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Ancient Greek Pottery

Ancient Greek Pottery

Oenochoai (Oenochoe) may be embellished or undecorated. Oenochoe typically have only one handle in the back and may possibly add a trefoil mouth plus pouring spout. Their sizing also varies considerably; many, up to 25 cm tall, could be comfortably held plus poured with one hands, but you can find much greater examples.

A trefoil oenochoe, wild-goat style, Ceramic, 625 BCEโ€“600 B. C. E. Paris, Louvre


Alabastron , a tiny vessel of oblong form, has been made to hold perfumed oils. It was produced by winding threads associated with semi-molten glass a couple of clay surfaces core, the decoration getting obtained by your thread of violet glass into a zigzag pattern. Developed in Mesopotamia and Egypt in the second millennium BC, the core creating technique became very well-liked throughout the Mediterranean globe in the late sixth century BC, on typically the island of Rhodes in particular.

Alabastron, 9, seventy cm. and 3, fifty cm., Ceramic, late Sixth-Century, B. C. E. Provenance: Rhodes


Psykteres were specific items for the conference, seminar. The psykter would be filled with ice-cold waters and set in the middle of a huge pan (a krater)filled with wines, so as to nice it. This psykter provides a selection of satyrs, followers regarding the wine-god Dionysos, partying wildly on its attributes.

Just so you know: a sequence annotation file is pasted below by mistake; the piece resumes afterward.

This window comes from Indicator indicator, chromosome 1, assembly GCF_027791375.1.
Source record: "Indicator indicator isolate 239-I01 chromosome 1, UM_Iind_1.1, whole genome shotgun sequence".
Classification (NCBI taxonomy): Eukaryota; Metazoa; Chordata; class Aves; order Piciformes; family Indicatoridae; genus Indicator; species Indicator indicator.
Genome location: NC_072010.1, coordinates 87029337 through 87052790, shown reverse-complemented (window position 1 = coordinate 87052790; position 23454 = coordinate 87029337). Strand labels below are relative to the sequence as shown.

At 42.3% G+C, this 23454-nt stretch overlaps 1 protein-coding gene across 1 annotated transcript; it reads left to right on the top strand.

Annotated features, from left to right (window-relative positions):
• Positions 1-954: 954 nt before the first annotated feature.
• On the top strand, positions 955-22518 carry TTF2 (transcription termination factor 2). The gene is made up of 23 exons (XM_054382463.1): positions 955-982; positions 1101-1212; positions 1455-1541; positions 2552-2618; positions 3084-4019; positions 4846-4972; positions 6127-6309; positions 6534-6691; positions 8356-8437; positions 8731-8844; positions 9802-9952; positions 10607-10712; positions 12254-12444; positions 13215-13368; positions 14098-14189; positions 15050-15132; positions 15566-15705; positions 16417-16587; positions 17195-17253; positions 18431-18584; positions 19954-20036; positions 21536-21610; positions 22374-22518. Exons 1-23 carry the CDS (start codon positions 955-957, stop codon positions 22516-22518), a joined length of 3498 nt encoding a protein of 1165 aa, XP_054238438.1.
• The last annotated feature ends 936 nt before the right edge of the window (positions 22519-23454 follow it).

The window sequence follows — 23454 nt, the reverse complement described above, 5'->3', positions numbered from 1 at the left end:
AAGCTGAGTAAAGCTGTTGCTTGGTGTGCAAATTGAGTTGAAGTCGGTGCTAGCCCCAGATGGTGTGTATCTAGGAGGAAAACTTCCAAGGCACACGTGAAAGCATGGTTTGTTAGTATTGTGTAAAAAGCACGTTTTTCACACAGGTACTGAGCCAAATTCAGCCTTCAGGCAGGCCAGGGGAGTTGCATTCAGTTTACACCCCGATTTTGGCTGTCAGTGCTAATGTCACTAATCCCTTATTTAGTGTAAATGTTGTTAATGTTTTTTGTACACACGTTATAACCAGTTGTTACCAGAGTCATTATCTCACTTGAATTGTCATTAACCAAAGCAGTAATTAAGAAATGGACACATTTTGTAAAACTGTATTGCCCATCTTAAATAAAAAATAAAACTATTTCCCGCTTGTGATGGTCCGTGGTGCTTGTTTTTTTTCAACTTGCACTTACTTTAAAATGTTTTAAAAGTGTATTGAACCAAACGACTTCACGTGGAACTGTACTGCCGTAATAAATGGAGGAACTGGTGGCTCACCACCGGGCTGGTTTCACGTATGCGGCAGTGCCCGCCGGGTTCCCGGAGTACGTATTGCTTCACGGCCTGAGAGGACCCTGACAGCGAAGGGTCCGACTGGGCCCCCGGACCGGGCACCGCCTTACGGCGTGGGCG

Warriorโ€™s departure. Attic room black-figure psykter, Ceramic, circa 525-500 B. C. E., Paris, Louvre


Vases displayed in this case were used in order to prepare, serve, and consume wine at such gatherings. As the evening advanced, participants engaged in additional pleasures, including games, shows, and sex. It has been considered uncivilized for a new Greek to take undiluted wine, so water was fetched from a public water fountain house in a vessel like this example. The particular horizontal handles were utilized to carry the vase, which often was quite heavy when full, and the straight handle at the back again was used to pour the water.

Hydria (Water Jar), 50 ยฝ and 35 cm, Porcelain, About 515/500 B. D. E., The Art Inst. of Chicago


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